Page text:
terça-feira, 20 de outubro de 2015

Arquivos de História Urbana: planejamento urbano e regional na Inglaterra

Case Western Reserve Law Review, Vol 13 No 4, 1962, 

“Town and Country Planning in England: A Bird’s Eye View”
por R. E. Megarry
These defects, and many others, were corrected by the Act of 1947.
This scrapped the old system completely. It wiped the slate dean: in effect Parliament said, "We are going to start all over again. We will learn from our experience and mistakes under the old system and have a better and more comprehensive system of control." First, the old town planning schemes were all completely repealed and replaced by a very much modified version of the town planning scheme. Every local planning authority was required to prepare within three years what was called a "development plan."
Unlike the old planning schemes, development plans are compulsory. As a preparatory step, the authority was required to carry out a survey of its area and submit a report of the survey to the Minister, who is now the Minister of Housing and Local Government, in place of the Minister of Health. Although the report of the survey is not a formal part of the development plan, it usually contains far more reasoning and explanation of policies than will be found in the plan itself: the report explains, the plan states. 
The development plan itself does not look very different from the old town planning scheme. There is still a complex of maps, including a basic map and a town map for each urban area. The town map has various markings and colorings on it; there may be red for the residential zones, dark purple for the heavy industrial zones, light purple for the noiseless, colorless, and odorless industries, brown for shopping areas, and so on. There are also program maps to show when during the next twenty years each of the changes is likely to take place.
Generally speaking, all our zoning is exclusive. We have never had a system of Euclidian zoning" in which there is a hierarchy of uses, and where in each class any use in a superior class is permitted. Thus an industrial zone does not embrace housing or shops. The furthest we go along this road is that some local planning authorities provide a table in the written statement which is part of the development plan showing certain compatible uses (e.g., shops and houses, or offices and public buildings) which will probably be permitted, or will be considered on their merits. Thus in a heavy industrial zone, permission for light industrial development will in all probability be granted; commercial development will be considered on its merits; and permission for housing development will in all probability be refused. Euclidian zoning would permit all these.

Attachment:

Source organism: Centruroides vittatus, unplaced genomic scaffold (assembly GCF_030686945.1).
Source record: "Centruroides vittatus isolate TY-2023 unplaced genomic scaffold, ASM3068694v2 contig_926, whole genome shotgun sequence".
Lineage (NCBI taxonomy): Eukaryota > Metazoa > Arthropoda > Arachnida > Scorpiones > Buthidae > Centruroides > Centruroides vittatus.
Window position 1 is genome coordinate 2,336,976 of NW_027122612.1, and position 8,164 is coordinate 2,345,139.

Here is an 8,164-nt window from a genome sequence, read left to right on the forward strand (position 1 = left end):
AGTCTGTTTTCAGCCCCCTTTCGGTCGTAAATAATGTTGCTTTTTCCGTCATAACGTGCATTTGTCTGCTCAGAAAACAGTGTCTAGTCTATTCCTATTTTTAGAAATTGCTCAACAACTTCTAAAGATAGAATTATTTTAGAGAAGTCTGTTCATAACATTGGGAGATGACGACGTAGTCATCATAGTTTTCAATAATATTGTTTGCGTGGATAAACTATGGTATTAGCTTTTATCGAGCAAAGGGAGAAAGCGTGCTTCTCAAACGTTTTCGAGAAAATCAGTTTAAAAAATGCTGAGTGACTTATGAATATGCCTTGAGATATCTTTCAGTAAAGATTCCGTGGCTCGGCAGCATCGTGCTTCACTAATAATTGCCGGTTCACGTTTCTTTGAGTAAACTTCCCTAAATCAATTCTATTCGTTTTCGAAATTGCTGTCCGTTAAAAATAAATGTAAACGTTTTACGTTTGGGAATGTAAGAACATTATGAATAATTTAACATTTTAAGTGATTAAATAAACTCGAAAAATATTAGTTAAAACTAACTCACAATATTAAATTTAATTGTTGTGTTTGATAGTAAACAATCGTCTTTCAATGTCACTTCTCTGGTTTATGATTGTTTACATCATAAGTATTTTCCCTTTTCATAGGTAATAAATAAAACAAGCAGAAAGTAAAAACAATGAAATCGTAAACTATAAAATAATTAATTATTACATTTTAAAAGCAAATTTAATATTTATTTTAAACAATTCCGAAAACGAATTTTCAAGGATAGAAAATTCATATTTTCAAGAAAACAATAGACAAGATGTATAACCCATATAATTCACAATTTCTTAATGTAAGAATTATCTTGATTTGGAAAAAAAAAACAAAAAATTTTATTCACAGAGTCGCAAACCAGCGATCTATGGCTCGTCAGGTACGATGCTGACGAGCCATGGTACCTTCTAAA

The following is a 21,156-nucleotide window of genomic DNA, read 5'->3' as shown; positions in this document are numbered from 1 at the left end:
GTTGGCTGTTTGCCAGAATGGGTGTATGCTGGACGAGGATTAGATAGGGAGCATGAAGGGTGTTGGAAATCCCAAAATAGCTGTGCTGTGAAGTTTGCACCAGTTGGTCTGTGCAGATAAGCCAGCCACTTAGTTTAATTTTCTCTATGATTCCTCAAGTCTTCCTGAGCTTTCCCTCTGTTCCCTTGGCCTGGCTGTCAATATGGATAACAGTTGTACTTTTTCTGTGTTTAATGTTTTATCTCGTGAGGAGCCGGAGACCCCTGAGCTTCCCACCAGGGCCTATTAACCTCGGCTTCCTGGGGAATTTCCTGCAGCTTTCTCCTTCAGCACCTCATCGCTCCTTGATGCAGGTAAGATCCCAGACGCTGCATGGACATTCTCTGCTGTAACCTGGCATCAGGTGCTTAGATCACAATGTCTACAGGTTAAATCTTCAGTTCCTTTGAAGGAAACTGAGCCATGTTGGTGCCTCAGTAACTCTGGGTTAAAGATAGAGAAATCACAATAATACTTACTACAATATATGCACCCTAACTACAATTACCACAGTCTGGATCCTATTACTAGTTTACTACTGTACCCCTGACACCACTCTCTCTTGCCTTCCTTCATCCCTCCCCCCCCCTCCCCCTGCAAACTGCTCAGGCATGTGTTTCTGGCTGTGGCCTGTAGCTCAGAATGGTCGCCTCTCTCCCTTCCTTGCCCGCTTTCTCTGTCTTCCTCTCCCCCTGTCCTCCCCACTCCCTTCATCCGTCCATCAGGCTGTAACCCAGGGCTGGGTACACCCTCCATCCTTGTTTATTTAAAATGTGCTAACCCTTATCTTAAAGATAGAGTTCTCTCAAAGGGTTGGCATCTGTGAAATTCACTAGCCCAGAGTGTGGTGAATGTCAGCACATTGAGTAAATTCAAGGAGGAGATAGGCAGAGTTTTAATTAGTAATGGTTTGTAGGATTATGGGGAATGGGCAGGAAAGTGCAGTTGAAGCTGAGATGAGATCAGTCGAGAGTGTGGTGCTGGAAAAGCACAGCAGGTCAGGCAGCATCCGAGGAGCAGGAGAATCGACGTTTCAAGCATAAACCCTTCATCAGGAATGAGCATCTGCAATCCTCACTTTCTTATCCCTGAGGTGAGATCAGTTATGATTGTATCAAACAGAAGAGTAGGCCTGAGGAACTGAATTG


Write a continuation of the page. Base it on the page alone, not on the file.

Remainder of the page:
In addition to all the maps, the development plan includes a written statement. This sets out the broad outline of planning policy and the general rules to be applied in the area, together with various definitions. So the development plan does not look much different from the old town planning scheme. However, as you will see later there are some important differences. 
Every local planning authority is thus obliged to prepare a development plan. Having prepared the plan, the authority must submit it to the Minister for approval. The plan must first be advertised. At least six weeks notice must be given to allow for objections, and anyone can inspect the development plan in the local city hall to see how it affects his own land. There will then be a public local inquiry into any objections to the development plan.
These inquiries are usually well attended by objectors. The inquiry will often last a long time. Perhaps the simplest of these inquiries will be completed in about a week, whereas the more complex ones take many weary months. At the inquiry there is a detailed examination of every objection that has been made to the development plan. The objections may be on matters of broad principle; on the other hand, they may be on the particular application of a planning policy to an individual plot of land. (Continua)

Acesse o artigo completo pelo link


terça-feira, 13 de outubro de 2015

'What’s left over is called the “residual land value”'

clique na figura para ampliar

Em face de um artigo do LATimes, este blogueiro publicou, há poucos meses, dois esquemas interpretativos do funcionamento do instituto californiano do inclusionary zoning, contrastando a sua estrutura interna com o instituto brasileiro da Outorga Onerosa do Direito de Construir. Esses esquemas, baseados no método residual dedutivo de avaliações imobiliárias, podem ser acessados pelos links abaixo.